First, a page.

Your readers’ attention is superficial (especially in the summer months). Therefore, we focus on relevance, on segmented mailing, on making sure that your content is tailored to your target group’s needs. But once you have done all of this, how can you ensure that the text in your email catches your readers’ attention and pulls them in?
1. Summarise the essence of your messageIn other words: Bottom Line Up Front (BLUF). We got this tip from a former employee of the American president. In addition to presidential briefings, you can use it for any piece you need to write.
The title (five to seven words) and the first sentence (two to three lines) should contain ALL INFORMATION people need in order to understand your problem, promotion or message and make a decision.
This decision could be about accepting an offer, participating in a course, or reading the rest of your email.
2. Think carefully about the words you chooseSome words are dreary, do not add anything to your message or have a negative ring to them. Read your first sentences again and ask yourself: ‘What am I actually saying here? Can I say this more briefly or in a more exciting way?’
Make your entry with a bang. Tell stories. Good stories. Delete words that add no value. Work from conversation, so that your text does not come across as stiff or formal. Use the active voice.
If you are looking for more specific copywriting tips and examples, check the replay of our copywriting webinar
3. Keep it simple and think about formattingHurried readers should be able to skim over your email and yet process the most important details. You can help them by not using complicated words. Alternate long sentences with short ones and do not be too colourful in your language.
If you want to emphasise specific words or phrases (excellent idea), put them in bold type and use this style throughout your email. Bullets are handy to emphasise specific points. Make ample use of white space.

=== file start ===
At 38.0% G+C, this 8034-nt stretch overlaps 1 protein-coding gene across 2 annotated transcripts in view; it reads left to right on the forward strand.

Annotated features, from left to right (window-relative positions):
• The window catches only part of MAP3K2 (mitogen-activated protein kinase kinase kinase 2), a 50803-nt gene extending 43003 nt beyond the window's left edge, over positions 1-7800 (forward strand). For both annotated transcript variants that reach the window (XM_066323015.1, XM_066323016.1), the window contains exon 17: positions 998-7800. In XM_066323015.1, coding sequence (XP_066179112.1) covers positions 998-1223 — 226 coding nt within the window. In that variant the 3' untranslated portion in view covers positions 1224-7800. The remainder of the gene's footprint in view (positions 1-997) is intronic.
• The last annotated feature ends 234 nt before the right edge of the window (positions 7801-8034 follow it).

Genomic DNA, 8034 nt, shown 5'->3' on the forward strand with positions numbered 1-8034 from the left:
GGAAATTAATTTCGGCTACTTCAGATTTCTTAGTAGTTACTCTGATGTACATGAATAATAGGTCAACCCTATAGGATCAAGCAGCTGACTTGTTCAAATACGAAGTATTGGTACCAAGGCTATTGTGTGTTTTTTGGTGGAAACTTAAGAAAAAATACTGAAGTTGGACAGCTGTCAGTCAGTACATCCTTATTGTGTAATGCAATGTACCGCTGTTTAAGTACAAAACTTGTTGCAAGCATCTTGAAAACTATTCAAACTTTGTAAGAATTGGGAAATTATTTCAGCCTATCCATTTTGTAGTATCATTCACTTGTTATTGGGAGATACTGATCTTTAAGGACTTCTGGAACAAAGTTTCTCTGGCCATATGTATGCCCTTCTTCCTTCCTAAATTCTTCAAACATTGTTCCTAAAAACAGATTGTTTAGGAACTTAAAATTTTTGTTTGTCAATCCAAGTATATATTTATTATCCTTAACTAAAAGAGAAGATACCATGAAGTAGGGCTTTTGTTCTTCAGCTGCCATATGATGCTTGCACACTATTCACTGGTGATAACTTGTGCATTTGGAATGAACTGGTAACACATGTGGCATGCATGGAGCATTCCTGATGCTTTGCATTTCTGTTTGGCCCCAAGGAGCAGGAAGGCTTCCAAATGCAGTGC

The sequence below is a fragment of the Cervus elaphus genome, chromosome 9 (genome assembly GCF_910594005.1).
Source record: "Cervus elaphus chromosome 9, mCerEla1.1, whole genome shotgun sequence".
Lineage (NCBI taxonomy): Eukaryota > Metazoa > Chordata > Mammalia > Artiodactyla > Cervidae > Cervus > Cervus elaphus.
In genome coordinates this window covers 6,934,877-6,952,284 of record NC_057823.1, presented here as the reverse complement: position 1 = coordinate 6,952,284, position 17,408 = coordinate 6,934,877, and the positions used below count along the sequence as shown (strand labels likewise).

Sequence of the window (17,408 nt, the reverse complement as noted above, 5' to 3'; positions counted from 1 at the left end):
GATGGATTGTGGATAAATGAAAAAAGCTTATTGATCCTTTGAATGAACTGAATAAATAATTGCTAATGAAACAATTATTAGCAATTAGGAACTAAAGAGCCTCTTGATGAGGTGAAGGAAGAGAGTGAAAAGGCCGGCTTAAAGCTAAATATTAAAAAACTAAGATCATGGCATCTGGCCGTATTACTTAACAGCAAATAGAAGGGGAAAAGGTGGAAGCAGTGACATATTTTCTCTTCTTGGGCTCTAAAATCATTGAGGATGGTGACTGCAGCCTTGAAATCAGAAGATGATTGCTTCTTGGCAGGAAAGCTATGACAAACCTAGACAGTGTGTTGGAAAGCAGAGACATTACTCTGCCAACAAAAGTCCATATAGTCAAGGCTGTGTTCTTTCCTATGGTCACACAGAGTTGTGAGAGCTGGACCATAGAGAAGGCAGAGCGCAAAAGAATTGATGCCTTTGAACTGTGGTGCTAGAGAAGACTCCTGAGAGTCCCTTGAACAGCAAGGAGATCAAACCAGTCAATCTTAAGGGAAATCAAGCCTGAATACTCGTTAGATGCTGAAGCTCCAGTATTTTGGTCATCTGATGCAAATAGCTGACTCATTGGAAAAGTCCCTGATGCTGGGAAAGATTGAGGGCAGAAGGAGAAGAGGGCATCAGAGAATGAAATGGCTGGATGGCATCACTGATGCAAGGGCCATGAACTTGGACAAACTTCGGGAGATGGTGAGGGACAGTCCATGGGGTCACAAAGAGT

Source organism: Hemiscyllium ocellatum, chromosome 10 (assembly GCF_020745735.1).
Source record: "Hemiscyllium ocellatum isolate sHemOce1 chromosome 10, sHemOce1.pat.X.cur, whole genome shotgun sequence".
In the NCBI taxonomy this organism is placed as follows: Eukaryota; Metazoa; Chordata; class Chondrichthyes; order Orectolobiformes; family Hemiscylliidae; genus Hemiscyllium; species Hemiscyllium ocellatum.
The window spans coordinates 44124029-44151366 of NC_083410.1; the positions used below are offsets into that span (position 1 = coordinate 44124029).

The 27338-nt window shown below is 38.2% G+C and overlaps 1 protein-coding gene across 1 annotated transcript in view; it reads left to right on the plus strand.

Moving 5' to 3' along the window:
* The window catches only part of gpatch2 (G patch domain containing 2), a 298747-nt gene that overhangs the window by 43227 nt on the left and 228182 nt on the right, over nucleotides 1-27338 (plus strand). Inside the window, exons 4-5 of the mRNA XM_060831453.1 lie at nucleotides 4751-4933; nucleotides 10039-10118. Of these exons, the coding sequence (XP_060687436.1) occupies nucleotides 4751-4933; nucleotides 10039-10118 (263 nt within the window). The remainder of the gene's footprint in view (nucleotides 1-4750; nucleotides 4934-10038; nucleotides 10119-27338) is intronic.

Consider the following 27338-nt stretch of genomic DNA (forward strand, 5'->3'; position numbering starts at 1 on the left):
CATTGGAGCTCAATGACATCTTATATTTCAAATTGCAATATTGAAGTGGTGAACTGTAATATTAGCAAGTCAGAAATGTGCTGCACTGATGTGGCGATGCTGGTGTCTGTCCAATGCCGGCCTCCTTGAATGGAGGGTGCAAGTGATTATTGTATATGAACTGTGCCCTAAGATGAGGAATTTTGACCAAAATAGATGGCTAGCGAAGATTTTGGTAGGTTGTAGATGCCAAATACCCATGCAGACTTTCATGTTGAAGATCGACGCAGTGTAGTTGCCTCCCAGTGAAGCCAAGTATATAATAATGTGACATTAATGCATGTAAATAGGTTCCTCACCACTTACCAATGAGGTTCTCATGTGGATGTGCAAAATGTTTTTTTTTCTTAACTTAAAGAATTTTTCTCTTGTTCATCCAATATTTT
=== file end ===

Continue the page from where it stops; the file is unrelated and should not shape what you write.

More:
4. Use a lot of ‘you’ in your textsI do not mean your personality, although we want to have that to a sufficient extent too. I literally mean the word ‘you’. Alternate it with your reader’s first name. Do the same in your subject line.
5. Always a call to actionGive your reader something to do, even if you do not try to sell anything:
- Check this podcast I love to listen to.
- Do you follow us on Instagram?
- Click Reply and let me know how ...
- What do you need most with ...?
- If you have any questions about this, check ...
6. Stop using roundabout languageSometimes, you want to introduce a controversial point of view or make a suggestion. Such sentences typically start with: ‘I think we ...’ or ‘I have the feeling that ...’ or ‘Wouldn’t it be wonderful if ...’ These sentences are examples of saying something in a roundabout way, but they undermine what you actually want to say.
This roundabout language makes your statements less effective, and sometimes it seems to be more polite, especially if you express discord or criticism. After all, if you appear to be wrong, you can always say it was just a thought that occurred to you.
What impression does this make on your reader? To the reader you come across as uncertain. Cancel your introduction and come to the point immediately. It sounds more convincing.
7. Ask questionsQuestions break your text into sections, and they are a fun way of switching from one topic or paragraph to another. Additionally, they have an interesting side effect: the reader will answer the question in his head almost automatically or at least give it some thought.
In this way, you kindle the readers’ mental powers, you plant a seed, or you lead them straight to your answer.
If you have also structured your proposition and arguments properly, your readers will find the correct answer themselves – the ultimate object of persuasive writing.
8. Repeat your most important argumentsPeople need repetition for a message to stick with them. Use this principle throughout your reminder emails and sales follow-up. You want your readers to know that you are the best partner for them, especially if you can support this with sufficient evidence.
9. Know what you sellWhy do people actually buy your product? This is not about product properties: Which problem do they try to solve? Why are they in doubt? Which alternatives have they considered?
10. Optimise your subject for opensEvery piece of text has an object. For every subject, think what is the best and briefest way to convey the essence of your email. Here, too, you want to stand out: do not disclose everything, make them curious. Personalise and play with emojis.
11. Do not repeat introductions and titlesMake optimum use of every block of text and write them separately. Your subject line is not the same as your title, and the introduction to your article is not exactly the same as the promotion text in your email. Once you have made recipients click your call to action, you do not want them to think at the beginning of your blog: ‘Oh, I have read this already,’ and leave.
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